Our Sages taught: The Hanukkah lamp — it is a commandment to place it at the door of one’s house, on the outside. And if one lives in an attic, place it in a window adjoining the public area. (Babylonian Talmud Shabbat 21a)
Placing a Hanukkah menorah in the front window of one’s house isn’t a way to compete with the Joneses next door and their electricity-guzzling Christmas light display. No, it is a rabbinic mandate. It is how we fulfill our obligations as members of the Jewish people celebrating an ancient, but relatively minor, holiday.
The story of Hanukkah is complex, and its central characters, the Maccabees, aren’t necessarily the benevolent heroes we make them out to be. At its core, Hanukkah is a story about the universal and the particular, and battle staged between the two. From the fundamentalist Maccabees, who criticized not only the king Antiochus and his rules, but their own Jewish neighbors who assimilated, adopting Hellenist culture and custom, to the Jews of Enlightenment-age Europe, who put their faith in lofty but ultimately flawed and exclusionary notions of “liberty, equality, and fraternity.” Perhaps the most well-known such theory is the declaration of nineteenth-century Russian Jewish thinker Judah Leib Gordon: “Be a Jew in your home and a man outside of it.”
Hiding one’s identity is both a privilege and a burden, one that many people do not enjoy or bear. When your identity is linked with your skin color, when the discrimination you face is connected to the wheelchair that aids your daily mobility, you cannot simply decide when to present as your particular self and when to present as what our nation calls a “person.” A person is what Jews like Gordon wanted to be: an individual living in a nation-state influenced by Enlightenment philosophy deemed worthy of possessing rights. Read: White. Read: Male. Read: Christian (or, at least, not markedly Jewish). Read: Moneyed. Read: Educated. Read: Propertied…
But this is not what Hanukkah teaches us about our Jewish identity, at least not now, centuries removed from the Maccabees. A holiday that might have been celebrated with military parades and an emphasis on conformity has become one of the most-celebrated holidays in the Jewish diaspora, including among secular- and culturally-identified Jews. It has morphed to incorporate traditions of surrounding cultures, like gift-giving, while also retaining its Jewish specificity.
In our home, Hanukkah is a chance to talk about visibility and privacy. As a queer parent, a convert to Judaism, and the ima (mom) to a non-binary child, I teach about bravery, resilience, and humility. We emphasize not the might of a military rebellion, but the miracle of the oil that unexpectedly lasted, just like the Jewish people. We use this as an opportunity to talk about the sources of sustenance, both within ourselves, our inner strength, and externally, like the support and acceptance of one community for another. We speak about the bravery it requires to risk being truthful about ourselves and resisting the pressure to hide what makes us unique to make things easier in the broader culture. We use this as an opportunity to talk about being “out,” welcoming our non-Jewish and non-queer friends and family and neighbors into our traditions (not during COVID, but usually at our annual glo-stick Hanukkah party).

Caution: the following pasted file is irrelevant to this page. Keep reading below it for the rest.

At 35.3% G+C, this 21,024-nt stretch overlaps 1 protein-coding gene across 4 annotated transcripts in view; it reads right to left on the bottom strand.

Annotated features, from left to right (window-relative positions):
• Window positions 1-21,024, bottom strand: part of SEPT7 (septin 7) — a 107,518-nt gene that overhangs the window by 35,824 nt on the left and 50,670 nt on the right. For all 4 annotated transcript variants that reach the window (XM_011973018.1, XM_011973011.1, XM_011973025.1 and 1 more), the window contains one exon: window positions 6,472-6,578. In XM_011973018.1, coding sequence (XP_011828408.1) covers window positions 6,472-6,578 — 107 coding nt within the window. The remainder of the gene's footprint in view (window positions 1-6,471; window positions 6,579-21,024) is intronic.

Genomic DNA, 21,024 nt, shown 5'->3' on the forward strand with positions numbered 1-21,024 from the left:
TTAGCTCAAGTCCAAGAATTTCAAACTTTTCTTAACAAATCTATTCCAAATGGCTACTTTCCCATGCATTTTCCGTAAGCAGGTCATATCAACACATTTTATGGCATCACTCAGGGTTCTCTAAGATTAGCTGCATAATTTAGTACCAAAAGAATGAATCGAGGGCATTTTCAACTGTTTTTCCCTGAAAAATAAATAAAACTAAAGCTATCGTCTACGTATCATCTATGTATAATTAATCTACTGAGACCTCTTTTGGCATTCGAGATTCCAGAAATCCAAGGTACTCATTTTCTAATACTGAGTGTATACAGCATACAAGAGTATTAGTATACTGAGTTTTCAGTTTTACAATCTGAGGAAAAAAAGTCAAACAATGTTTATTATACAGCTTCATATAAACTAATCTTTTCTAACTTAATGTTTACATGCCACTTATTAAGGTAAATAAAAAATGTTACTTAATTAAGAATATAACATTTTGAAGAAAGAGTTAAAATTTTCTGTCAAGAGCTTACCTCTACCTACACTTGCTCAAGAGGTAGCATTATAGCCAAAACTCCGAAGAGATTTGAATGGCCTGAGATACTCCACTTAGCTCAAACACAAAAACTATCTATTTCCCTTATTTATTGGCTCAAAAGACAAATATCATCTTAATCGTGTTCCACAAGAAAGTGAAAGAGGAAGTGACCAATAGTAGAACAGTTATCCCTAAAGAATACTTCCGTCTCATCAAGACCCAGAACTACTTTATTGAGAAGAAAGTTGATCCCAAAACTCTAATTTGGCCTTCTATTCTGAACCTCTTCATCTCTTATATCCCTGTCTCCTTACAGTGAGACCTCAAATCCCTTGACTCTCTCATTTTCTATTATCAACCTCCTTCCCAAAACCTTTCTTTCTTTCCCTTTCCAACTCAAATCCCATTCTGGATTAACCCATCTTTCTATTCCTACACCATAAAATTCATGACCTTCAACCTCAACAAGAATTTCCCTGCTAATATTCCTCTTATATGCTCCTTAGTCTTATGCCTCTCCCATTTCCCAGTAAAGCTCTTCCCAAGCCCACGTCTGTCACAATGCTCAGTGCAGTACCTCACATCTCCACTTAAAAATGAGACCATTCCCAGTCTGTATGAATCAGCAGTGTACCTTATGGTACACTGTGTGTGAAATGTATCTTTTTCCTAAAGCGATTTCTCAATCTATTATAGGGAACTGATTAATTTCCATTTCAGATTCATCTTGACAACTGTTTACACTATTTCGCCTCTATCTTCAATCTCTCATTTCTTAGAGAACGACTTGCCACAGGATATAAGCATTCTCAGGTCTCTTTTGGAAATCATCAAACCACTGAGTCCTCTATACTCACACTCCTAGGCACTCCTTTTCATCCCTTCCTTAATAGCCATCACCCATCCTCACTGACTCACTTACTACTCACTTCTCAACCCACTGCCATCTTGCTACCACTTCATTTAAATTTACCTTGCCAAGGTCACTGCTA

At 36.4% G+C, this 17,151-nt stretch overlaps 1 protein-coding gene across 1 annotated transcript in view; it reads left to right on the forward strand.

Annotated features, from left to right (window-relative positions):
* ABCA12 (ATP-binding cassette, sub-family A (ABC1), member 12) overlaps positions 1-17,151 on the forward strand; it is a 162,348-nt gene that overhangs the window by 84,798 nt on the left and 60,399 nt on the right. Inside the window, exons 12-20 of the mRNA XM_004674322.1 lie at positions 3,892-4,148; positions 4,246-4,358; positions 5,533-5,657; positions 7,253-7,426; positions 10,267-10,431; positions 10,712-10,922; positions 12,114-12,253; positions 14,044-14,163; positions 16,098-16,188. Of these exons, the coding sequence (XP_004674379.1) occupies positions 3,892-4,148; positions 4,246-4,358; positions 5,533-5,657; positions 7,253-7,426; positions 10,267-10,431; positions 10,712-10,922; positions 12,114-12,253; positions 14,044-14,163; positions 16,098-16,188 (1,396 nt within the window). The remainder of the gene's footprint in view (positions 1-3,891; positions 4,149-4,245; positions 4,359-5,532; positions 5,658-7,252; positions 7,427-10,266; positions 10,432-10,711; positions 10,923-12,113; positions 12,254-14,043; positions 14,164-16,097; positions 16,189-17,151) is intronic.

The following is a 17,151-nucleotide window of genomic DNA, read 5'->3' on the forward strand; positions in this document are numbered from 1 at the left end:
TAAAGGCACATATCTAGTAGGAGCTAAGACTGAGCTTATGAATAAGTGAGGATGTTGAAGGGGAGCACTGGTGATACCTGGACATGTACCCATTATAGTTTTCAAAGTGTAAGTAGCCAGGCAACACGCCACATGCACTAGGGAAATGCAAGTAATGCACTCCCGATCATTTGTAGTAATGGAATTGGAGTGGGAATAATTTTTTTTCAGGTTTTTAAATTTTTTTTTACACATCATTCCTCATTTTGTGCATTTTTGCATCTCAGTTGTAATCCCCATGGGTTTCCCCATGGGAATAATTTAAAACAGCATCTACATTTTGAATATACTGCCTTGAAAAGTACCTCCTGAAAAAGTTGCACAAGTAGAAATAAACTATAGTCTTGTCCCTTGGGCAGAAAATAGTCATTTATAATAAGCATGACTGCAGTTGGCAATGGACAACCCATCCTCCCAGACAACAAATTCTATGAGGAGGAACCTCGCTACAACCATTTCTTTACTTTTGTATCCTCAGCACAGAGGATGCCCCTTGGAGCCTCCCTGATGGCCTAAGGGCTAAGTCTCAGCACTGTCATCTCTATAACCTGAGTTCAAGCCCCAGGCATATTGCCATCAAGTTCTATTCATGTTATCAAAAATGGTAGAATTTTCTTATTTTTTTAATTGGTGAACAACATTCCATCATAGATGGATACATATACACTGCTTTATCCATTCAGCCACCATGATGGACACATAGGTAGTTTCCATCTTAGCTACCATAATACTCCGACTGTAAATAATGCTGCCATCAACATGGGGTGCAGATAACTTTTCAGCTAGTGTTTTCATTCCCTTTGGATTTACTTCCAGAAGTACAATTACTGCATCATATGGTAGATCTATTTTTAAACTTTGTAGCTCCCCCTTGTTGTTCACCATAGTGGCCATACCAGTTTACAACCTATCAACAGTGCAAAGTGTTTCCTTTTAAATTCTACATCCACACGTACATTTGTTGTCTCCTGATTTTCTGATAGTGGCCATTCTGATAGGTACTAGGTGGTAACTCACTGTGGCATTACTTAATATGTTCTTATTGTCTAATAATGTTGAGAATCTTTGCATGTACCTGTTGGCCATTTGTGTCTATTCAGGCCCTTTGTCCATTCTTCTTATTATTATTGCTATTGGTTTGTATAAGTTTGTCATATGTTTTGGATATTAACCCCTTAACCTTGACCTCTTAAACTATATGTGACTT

But we do not use Hanukkah as an opportunity to pressure anyone to reveal an identity that is risky, and we always note that some people cannot, like the Maccabees, hide safely in a cave until they are ready to battle for something for which no one should ever have to battle: a recognition of their unique humanity, and the opportunity to live their truth in every single realm.
This, too, emerges from Talmud: “In times of danger, one places [the menorah] on their table, and it is sufficient” (Shabbat 21a).
The rabbis outline the ideal way to light the Hanukkah menorah: first and foremost, we are invited to place it at our door, the border between private and public, inside and outside. We are to place it in a highly-trafficked or at the very least visible location: in the attic window so that the people across the way will see it, or in the courtyard where all travelers will notice. And yet, the rabbis also offer an alternative: that, when visibility proves too high a risk, we keep our light to ourselves.
The thing is, the Talmud does not say, “when you’re scared, don’t worry about it; just keep the menorah hidden away.” It says, rather, “in times of danger,” you can still fulfill the mitzvah (commandment) of the holiday without risking life and limb.
How can we determine whether we are living in “a time of danger”? As a queer parent and parent of a queer child, I think it’s connected to privilege and security. Secure in my identity and living situation, I have the privilege of so-called white skin and status, the privilege of a life that looks fairly normative from the outside (a wife, two kids, a cat). I spend that privilege by proudly placing our menorahs in the window, where our neighbors across the way can see and note that we are Jewish. I spend that privilege by educating others and welcoming them into our celebrations, virtual if need be.
Hanukkah has the potential to enlighten us, as Jews, to the struggles others face when they cannot hide the parts of themselves that others denigrate. It has the potential to enlighten us to the privilege and the blessing that it is to be able to say: I deserve to be Jewish and count as a person. So should all with whom we share this globe.